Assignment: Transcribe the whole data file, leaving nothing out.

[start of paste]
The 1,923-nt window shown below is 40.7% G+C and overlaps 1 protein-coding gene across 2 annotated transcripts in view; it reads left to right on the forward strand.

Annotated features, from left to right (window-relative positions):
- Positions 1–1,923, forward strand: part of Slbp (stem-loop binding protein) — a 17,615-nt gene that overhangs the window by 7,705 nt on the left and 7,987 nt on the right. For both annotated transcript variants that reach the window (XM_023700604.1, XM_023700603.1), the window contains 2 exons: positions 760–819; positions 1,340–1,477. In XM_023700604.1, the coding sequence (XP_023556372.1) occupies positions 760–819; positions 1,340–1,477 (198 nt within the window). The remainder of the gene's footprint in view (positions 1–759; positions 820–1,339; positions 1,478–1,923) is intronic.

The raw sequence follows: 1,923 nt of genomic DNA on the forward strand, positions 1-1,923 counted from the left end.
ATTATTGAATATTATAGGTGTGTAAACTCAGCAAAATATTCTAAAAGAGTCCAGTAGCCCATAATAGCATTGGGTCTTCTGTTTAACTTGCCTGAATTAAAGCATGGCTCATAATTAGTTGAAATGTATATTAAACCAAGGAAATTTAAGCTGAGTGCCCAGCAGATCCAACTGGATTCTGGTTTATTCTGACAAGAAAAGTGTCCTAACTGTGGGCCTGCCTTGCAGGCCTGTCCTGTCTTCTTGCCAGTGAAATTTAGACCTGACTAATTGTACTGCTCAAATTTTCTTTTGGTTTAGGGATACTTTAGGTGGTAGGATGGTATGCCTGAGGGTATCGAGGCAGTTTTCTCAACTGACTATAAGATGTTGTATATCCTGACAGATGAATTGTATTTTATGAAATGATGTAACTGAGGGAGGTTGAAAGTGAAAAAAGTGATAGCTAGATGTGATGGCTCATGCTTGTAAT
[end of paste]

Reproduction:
The 1,923-nt window shown below is 40.7% G+C and overlaps 1 protein-coding gene across 2 annotated transcripts in view; it reads left to right on the forward strand.

Annotated features, from left to right (window-relative positions):
- Positions 1–1,923, forward strand: part of Slbp (stem-loop binding protein) — a 17,615-nt gene that overhangs the window by 7,705 nt on the left and 7,987 nt on the right. For both annotated transcript variants that reach the window (XM_023700604.1, XM_023700603.1), the window contains 2 exons: positions 760–819; positions 1,340–1,477. In XM_023700604.1, the coding sequence (XP_023556372.1) occupies positions 760–819; positions 1,340–1,477 (198 nt within the window). The remainder of the gene's footprint in view (positions 1–759; positions 820–1,339; positions 1,478–1,923) is intronic.

The raw sequence follows: 1,923 nt of genomic DNA on the forward strand, positions 1-1,923 counted from the left end.
ATTATTGAATATTATAGGTGTGTAAACTCAGCAAAATATTCTAAAAGAGTCCAGTAGCCCATAATAGCATTGGGTCTTCTGTTTAACTTGCCTGAATTAAAGCATGGCTCATAATTAGTTGAAATGTATATTAAACCAAGGAAATTTAAGCTGAGTGCCCAGCAGATCCAACTGGATTCTGGTTTATTCTGACAAGAAAAGTGTCCTAACTGTGGGCCTGCCTTGCAGGCCTGTCCTGTCTTCTTGCCAGTGAAATTTAGACCTGACTAATTGTACTGCTCAAATTTTCTTTTGGTTTAGGGATACTTTAGGTGGTAGGATGGTATGCCTGAGGGTATCGAGGCAGTTTTCTCAACTGACTATAAGATGTTGTATATCCTGACAGATGAATTGTATTTTATGAAATGATGTAACTGAGGGAGGTTGAAAGTGAAAAAAGTGATAGCTAGATGTGATGGCTCATGCTTGTAAT